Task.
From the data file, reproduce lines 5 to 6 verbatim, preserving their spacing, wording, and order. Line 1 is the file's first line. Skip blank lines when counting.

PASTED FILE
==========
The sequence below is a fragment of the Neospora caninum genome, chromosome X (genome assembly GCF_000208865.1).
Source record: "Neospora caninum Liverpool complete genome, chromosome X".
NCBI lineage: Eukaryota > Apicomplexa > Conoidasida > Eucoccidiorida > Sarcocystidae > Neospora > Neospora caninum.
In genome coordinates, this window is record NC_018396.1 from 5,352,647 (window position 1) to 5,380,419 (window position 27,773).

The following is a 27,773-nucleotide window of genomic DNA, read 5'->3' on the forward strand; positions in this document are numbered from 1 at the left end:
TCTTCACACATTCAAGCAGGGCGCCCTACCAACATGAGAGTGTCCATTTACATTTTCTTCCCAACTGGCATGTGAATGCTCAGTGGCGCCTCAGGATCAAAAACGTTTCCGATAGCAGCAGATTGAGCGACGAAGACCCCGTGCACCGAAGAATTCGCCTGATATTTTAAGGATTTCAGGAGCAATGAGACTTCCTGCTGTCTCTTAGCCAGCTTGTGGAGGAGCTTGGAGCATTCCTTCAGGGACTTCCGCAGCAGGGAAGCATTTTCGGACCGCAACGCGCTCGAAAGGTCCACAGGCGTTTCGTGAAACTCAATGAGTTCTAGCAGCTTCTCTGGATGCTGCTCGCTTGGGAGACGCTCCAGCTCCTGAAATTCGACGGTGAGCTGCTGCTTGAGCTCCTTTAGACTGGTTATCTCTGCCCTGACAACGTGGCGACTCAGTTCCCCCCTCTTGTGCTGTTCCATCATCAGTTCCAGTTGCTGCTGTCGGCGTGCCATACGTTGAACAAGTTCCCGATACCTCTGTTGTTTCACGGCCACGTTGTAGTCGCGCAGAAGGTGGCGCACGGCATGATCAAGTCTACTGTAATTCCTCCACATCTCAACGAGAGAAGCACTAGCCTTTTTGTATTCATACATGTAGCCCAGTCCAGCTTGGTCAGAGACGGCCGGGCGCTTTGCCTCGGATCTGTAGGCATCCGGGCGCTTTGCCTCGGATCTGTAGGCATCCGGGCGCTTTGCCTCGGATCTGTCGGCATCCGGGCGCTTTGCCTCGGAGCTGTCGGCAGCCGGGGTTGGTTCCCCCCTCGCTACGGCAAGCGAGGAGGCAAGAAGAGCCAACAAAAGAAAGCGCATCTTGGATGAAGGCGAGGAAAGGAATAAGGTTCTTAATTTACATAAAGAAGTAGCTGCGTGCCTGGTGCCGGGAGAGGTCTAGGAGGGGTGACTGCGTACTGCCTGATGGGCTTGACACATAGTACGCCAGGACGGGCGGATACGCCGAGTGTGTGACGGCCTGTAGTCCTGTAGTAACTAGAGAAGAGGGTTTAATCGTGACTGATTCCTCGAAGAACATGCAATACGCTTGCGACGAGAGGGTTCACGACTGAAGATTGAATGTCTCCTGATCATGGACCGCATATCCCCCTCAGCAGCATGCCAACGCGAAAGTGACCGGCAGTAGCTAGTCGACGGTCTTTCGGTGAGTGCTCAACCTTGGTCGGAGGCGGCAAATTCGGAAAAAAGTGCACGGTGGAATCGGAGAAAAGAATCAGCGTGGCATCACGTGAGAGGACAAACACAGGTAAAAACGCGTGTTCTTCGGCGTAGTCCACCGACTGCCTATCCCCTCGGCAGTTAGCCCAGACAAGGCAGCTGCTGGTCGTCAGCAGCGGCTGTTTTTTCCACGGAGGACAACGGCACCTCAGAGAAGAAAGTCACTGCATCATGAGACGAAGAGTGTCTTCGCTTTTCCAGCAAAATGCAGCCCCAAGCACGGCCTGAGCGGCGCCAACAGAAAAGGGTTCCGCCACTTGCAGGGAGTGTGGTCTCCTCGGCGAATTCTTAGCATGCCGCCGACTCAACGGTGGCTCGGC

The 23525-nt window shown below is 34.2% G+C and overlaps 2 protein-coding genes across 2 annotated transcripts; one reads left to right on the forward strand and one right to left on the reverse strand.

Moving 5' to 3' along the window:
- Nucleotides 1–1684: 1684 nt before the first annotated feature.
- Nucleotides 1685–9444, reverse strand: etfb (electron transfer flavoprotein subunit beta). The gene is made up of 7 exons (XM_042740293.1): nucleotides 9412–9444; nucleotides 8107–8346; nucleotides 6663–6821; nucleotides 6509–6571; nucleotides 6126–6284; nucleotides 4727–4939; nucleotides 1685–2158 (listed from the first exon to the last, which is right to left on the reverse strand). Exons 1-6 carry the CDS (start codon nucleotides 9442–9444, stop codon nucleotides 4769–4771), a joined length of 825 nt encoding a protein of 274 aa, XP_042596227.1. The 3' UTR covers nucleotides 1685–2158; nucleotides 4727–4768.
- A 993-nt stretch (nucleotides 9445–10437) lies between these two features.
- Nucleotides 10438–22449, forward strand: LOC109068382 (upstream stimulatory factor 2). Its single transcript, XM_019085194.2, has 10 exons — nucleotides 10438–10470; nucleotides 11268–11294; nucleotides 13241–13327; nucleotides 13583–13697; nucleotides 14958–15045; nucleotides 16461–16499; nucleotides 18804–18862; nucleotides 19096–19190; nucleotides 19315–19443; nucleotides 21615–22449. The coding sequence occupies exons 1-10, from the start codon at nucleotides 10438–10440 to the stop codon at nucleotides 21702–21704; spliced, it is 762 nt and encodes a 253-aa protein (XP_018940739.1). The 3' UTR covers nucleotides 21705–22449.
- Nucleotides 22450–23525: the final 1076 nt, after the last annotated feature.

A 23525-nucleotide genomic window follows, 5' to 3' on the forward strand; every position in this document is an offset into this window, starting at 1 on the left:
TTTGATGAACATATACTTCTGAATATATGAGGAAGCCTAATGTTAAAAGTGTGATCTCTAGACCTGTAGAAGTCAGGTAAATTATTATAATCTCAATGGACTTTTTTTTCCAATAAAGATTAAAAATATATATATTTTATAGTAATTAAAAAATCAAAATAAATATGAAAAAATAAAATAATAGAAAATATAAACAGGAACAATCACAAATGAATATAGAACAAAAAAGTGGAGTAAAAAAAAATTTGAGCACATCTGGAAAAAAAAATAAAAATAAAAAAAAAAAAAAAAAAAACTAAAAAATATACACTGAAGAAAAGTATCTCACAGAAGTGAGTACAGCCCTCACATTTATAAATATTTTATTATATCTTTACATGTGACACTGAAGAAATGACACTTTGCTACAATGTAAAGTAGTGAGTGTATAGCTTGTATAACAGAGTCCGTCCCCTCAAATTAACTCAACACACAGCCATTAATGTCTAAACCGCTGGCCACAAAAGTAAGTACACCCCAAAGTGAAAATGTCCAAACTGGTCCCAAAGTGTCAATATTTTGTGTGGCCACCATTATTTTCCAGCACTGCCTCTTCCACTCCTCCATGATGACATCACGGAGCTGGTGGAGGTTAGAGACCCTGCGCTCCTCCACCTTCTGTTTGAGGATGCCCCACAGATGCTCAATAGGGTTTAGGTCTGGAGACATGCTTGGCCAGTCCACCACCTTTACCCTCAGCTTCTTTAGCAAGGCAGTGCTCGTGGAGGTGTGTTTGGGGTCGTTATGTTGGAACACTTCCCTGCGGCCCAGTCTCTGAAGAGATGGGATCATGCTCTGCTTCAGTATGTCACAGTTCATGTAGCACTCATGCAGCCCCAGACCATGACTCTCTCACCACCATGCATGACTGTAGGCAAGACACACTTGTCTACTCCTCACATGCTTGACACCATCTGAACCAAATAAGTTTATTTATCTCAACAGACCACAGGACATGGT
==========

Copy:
The following is a 27,773-nucleotide window of genomic DNA, read 5'->3' on the forward strand; positions in this document are numbered from 1 at the left end:
TCTTCACACATTCAAGCAGGGCGCCCTACCAACATGAGAGTGTCCATTTACATTTTCTTCCCAACTGGCATGTGAATGCTCAGTGGCGCCTCAGGATCAAAAACGTTTCCGATAGCAGCAGATTGAGCGACGAAGACCCCGTGCACCGAAGAATTCGCCTGATATTTTAAGGATTTCAGGAGCAATGAGACTTCCTGCTGTCTCTTAGCCAGCTTGTGGAGGAGCTTGGAGCATTCCTTCAGGGACTTCCGCAGCAGGGAAGCATTTTCGGACCGCAACGCGCTCGAAAGGTCCACAGGCGTTTCGTGAAACTCAATGAGTTCTAGCAGCTTCTCTGGATGCTGCTCGCTTGGGAGACGCTCCAGCTCCTGAAATTCGACGGTGAGCTGCTGCTTGAGCTCCTTTAGACTGGTTATCTCTGCCCTGACAACGTGGCGACTCAGTTCCCCCCTCTTGTGCTGTTCCATCATCAGTTCCAGTTGCTGCTGTCGGCGTGCCATACGTTGAACAAGTTCCCGATACCTCTGTTGTTTCACGGCCACGTTGTAGTCGCGCAGAAGGTGGCGCACGGCATGATCAAGTCTACTGTAATTCCTCCACATCTCAACGAGAGAAGCACTAGCCTTTTTGTATTCATACATGTAGCCCAGTCCAGCTTGGTCAGAGACGGCCGGGCGCTTTGCCTCGGATCTGTAGGCATCCGGGCGCTTTGCCTCGGATCTGTAGGCATCCGGGCGCTTTGCCTCGGATCTGTCGGCATCCGGGCGCTTTGCCTCGGAGCTGTCGGCAGCCGGGGTTGGTTCCCCCCTCGCTACGGCAAGCGAGGAGGCAAGAAGAGCCAACAAAAGAAAGCGCATCTTGGATGAAGGCGAGGAAAGGAATAAGGTTCTTAATTTACATAAAGAAGTAGCTGCGTGCCTGGTGCCGGGAGAGGTCTAGGAGGGGTGACTGCGTACTGCCTGATGGGCTTGACACATAGTACGCCAGGACGGGCGGATACGCCGAGTGTGTGACGGCCTGTAGTCCTGTAGTAACTAGAGAAGAGGGTTTAATCGTGACTGATTCCTCGAAGAACATGCAATACGCTTGCGACGAGAGGGTTCACGACTGAAGATTGAATGTCTCCTGATCATGGACCGCATATCCCCCTCAGCAGCATGCCAACGCGAAAGTGACCGGCAGTAGCTAGTCGACGGTCTTTCGGTGAGTGCTCAACCTTGGTCGGAGGCGGCAAATTCGGAAAAAAGTGCACGGTGGAATCGGAGAAAAGAATCAGCGTGGCATCACGTGAGAGGACAAACACAGGTAAAAACGCGTGTTCTTCGGCGTAGTCCACCGACTGCCTATCCCCTCGGCAGTTAGCCCAGACAAGGCAGCTGCTGGTCGTCAGCAGCGGCTGTTTTTTCCACGGAGGACAACGGCACCTCAGAGAAGAAAGTCACTGCATCATGAGACGAAGAGTGTCTTCGCTTTTCCAGCAAAATGCAGCCCCAAGCACGGCCTGAGCGGCGCCAACAGAAAAGGGTTCCGCCACTTGCAGGGAGTGTGGTCTCCTCGGCGAATTCTTAGCATGCCGCCGACTCAACGGTGGCTCGGC